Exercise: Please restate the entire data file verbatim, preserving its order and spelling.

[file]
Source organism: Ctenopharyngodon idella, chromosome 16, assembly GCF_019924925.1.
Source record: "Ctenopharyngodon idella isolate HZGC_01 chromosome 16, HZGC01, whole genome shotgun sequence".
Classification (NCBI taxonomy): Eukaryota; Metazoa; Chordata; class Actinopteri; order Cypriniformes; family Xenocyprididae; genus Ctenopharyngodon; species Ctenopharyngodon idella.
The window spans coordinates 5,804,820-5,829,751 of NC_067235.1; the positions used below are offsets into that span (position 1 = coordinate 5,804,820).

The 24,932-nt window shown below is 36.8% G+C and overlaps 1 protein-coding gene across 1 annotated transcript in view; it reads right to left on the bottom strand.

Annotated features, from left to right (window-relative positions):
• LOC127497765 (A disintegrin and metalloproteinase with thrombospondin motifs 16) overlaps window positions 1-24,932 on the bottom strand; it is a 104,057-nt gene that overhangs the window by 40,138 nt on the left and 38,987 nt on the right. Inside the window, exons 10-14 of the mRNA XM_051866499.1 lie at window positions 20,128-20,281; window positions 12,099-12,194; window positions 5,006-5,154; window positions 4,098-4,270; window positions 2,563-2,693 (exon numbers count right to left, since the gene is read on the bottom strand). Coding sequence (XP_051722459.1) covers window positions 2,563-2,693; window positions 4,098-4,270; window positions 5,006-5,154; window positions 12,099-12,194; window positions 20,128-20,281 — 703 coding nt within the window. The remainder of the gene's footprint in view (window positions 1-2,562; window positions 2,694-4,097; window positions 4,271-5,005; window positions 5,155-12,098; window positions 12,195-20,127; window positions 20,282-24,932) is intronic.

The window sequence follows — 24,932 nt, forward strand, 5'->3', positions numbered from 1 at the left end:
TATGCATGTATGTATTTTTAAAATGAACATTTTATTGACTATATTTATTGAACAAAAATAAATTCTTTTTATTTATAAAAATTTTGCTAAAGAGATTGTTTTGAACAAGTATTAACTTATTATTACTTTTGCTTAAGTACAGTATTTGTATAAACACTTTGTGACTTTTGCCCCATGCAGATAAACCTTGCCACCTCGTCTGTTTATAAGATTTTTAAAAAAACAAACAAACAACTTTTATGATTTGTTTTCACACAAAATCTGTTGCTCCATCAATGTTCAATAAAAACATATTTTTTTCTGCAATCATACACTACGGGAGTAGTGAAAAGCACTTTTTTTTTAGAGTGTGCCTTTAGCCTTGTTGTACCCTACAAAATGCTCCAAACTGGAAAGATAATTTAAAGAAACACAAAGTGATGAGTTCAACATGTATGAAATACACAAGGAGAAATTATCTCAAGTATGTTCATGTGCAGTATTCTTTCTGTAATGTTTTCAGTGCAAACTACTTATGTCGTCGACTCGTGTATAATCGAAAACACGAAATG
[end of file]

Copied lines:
Source organism: Ctenopharyngodon idella, chromosome 16, assembly GCF_019924925.1.
Source record: "Ctenopharyngodon idella isolate HZGC_01 chromosome 16, HZGC01, whole genome shotgun sequence".
Classification (NCBI taxonomy): Eukaryota; Metazoa; Chordata; class Actinopteri; order Cypriniformes; family Xenocyprididae; genus Ctenopharyngodon; species Ctenopharyngodon idella.
The window spans coordinates 5,804,820-5,829,751 of NC_067235.1; the positions used below are offsets into that span (position 1 = coordinate 5,804,820).

The 24,932-nt window shown below is 36.8% G+C and overlaps 1 protein-coding gene across 1 annotated transcript in view; it reads right to left on the bottom strand.

Annotated features, from left to right (window-relative positions):
• LOC127497765 (A disintegrin and metalloproteinase with thrombospondin motifs 16) overlaps window positions 1-24,932 on the bottom strand; it is a 104,057-nt gene that overhangs the window by 40,138 nt on the left and 38,987 nt on the right. Inside the window, exons 10-14 of the mRNA XM_051866499.1 lie at window positions 20,128-20,281; window positions 12,099-12,194; window positions 5,006-5,154; window positions 4,098-4,270; window positions 2,563-2,693 (exon numbers count right to left, since the gene is read on the bottom strand). Coding sequence (XP_051722459.1) covers window positions 2,563-2,693; window positions 4,098-4,270; window positions 5,006-5,154; window positions 12,099-12,194; window positions 20,128-20,281 — 703 coding nt within the window. The remainder of the gene's footprint in view (window positions 1-2,562; window positions 2,694-4,097; window positions 4,271-5,005; window positions 5,155-12,098; window positions 12,195-20,127; window positions 20,282-24,932) is intronic.

The window sequence follows — 24,932 nt, forward strand, 5'->3', positions numbered from 1 at the left end:
TATGCATGTATGTATTTTTAAAATGAACATTTTATTGACTATATTTATTGAACAAAAATAAATTCTTTTTATTTATAAAAATTTTGCTAAAGAGATTGTTTTGAACAAGTATTAACTTATTATTACTTTTGCTTAAGTACAGTATTTGTATAAACACTTTGTGACTTTTGCCCCATGCAGATAAACCTTGCCACCTCGTCTGTTTATAAGATTTTTAAAAAAACAAACAAACAACTTTTATGATTTGTTTTCACACAAAATCTGTTGCTCCATCAATGTTCAATAAAAACATATTTTTTTCTGCAATCATACACTACGGGAGTAGTGAAAAGCACTTTTTTTTTAGAGTGTGCCTTTAGCCTTGTTGTACCCTACAAAATGCTCCAAACTGGAAAGATAATTTAAAGAAACACAAAGTGATGAGTTCAACATGTATGAAATACACAAGGAGAAATTATCTCAAGTATGTTCATGTGCAGTATTCTTTCTGTAATGTTTTCAGTGCAAACTACTTATGTCGTCGACTCGTGTATAATCGAAAACACGAAATG